It was way back in 1981 that the 10-year Treasury bond yields peaked out at 15.8% and the effective Fed fund rates peaked out at 19.1%. Since then, the US Treasury bonds have witnessed nearly three decades of the bull market, with bond yields and Fed fund rates trending down during this period. This article discusses the reasons for believing that the long-term bull market for Treasury bonds was over in 2012. In line with this assumption, I believe that bond yields will trend higher for long term and so will interest rates in the United States.
The charts below give the 10-year Treasury bond yield from 1962 to January 2013 and the effective Fed fund rate from 1954 to December 2012.
Given the current scenario, it is easy to conclude that effective Fed fund rates will trend higher along with bond yields. I would like to mention here that effective Fed fund rates just follow the short-term bond yields, and low interest rates might be more a decision of market participants than policymakers. Coming back to the point on interest rates trending higher, the timing of the reversal in bond yields is more important to determine than just concluding that bond yields will trend higher.
I am of the opinion that 10-year Treasury bond yields touched a long-term low of 1.4% in July 2012. Therefore, that point marked the end of the bull market for Treasuries and the beginning of a long-term bear market. There are several reasons for this critical conclusion, which might help investors in rebalancing their portfolios.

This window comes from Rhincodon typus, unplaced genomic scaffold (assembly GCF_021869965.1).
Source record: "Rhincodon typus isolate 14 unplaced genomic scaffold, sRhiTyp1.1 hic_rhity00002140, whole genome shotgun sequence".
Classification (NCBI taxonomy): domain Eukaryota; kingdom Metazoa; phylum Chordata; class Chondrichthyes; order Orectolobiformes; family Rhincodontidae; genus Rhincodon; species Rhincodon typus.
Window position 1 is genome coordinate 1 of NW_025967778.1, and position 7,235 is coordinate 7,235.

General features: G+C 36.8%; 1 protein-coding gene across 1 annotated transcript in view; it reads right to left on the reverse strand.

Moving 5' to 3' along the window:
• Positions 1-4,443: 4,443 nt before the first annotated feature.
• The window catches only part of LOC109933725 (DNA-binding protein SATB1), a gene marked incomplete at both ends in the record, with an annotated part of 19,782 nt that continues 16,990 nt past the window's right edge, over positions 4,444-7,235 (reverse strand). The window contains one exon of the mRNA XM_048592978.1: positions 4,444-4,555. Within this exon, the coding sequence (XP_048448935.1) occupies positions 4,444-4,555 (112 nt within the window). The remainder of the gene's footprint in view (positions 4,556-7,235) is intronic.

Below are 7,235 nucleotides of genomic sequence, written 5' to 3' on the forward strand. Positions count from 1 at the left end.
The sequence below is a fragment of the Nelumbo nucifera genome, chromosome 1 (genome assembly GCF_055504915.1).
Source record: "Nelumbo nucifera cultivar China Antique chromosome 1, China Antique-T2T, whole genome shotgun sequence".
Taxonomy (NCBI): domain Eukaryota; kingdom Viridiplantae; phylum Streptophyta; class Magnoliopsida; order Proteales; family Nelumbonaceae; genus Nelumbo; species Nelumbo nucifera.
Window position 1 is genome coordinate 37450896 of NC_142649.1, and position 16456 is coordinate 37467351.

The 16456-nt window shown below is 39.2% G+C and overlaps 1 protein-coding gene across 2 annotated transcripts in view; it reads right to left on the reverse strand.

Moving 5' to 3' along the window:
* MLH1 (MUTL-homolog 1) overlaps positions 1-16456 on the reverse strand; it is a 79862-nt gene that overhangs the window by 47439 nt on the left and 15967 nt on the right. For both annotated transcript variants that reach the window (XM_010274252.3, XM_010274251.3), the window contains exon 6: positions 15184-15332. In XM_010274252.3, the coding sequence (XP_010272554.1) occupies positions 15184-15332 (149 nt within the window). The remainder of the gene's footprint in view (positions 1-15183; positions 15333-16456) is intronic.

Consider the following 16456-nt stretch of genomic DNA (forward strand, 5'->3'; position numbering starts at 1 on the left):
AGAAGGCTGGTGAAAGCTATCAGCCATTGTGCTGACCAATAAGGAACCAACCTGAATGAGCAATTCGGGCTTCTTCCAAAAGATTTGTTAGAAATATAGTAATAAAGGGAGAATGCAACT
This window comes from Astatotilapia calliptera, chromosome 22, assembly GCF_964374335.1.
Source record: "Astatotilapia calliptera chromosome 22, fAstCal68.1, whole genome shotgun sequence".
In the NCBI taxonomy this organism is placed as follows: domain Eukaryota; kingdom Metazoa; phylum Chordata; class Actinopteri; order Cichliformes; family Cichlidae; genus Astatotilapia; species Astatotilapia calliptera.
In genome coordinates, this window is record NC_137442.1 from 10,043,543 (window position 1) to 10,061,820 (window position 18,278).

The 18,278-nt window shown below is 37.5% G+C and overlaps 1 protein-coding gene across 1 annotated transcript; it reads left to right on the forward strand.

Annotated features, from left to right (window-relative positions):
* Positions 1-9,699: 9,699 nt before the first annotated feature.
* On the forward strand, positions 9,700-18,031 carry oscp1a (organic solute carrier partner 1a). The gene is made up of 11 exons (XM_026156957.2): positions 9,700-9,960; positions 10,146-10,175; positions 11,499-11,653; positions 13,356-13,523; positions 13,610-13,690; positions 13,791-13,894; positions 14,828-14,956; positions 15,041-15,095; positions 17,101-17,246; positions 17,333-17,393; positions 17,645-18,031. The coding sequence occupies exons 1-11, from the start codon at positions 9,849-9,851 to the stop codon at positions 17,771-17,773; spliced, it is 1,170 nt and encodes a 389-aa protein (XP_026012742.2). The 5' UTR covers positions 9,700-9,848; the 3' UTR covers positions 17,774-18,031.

Investors should note the reasons for bond yields touching record lows in the last few years. On analysis, risk aversion and liquidity freeze comes in as the most important factors. Bond yields slumped during the Lehman collapse and the subsequent credit freeze leading to an economic free-fall. Bond yields also slumped in 2012 on renewed fears of global recession and a deepening crisis in the Euro zone. However, after the announcement of the sterilized unlimited bond purchase program by the ECB and the unlimited bond purchase program by the Fed, the bond yields stabilized and started to trend higher.
Currently, the global financial system and the US financial system are flooded with liquidity, and banks are in a relatively safer position than they were in 2008 or 2009. My point is proved by the fact that excess reserves of depository institutions with the Federal Reserve currently stand at $1.4 trillion. Therefore, it is difficult to make a case for another liquidity freeze in the foreseeable future.
Investors might argue that the global economy is not in the best of shape and bond yields might touch 2012 lows. However, I am of the opinion that growth has bottomed out in several economies globally and might stabilize at these levels or trend higher. With the S&P 500 touching a five-year high, market participants are certainly moving more towards a "risk on" trade than "risk off" trade. My point of global economic recovery is clearly evident from the chart below, which shows an improving global manufacturing and services PMI.
My point related to the end of the Treasury bull market is further strengthened by the fact that bond yields have been trending higher meaningfully despite the unlimited bond purchase program by the Federal Reserve. One of the primary objectives of the purchase program is to keep yields artificially lower. However, market participants are demanding higher yields as global economic recovery does bring in relatively higher inflation. Yields on the 10-year Treasury bond have surged from a low of 1.4% in July 2012 to over 1.9% currently.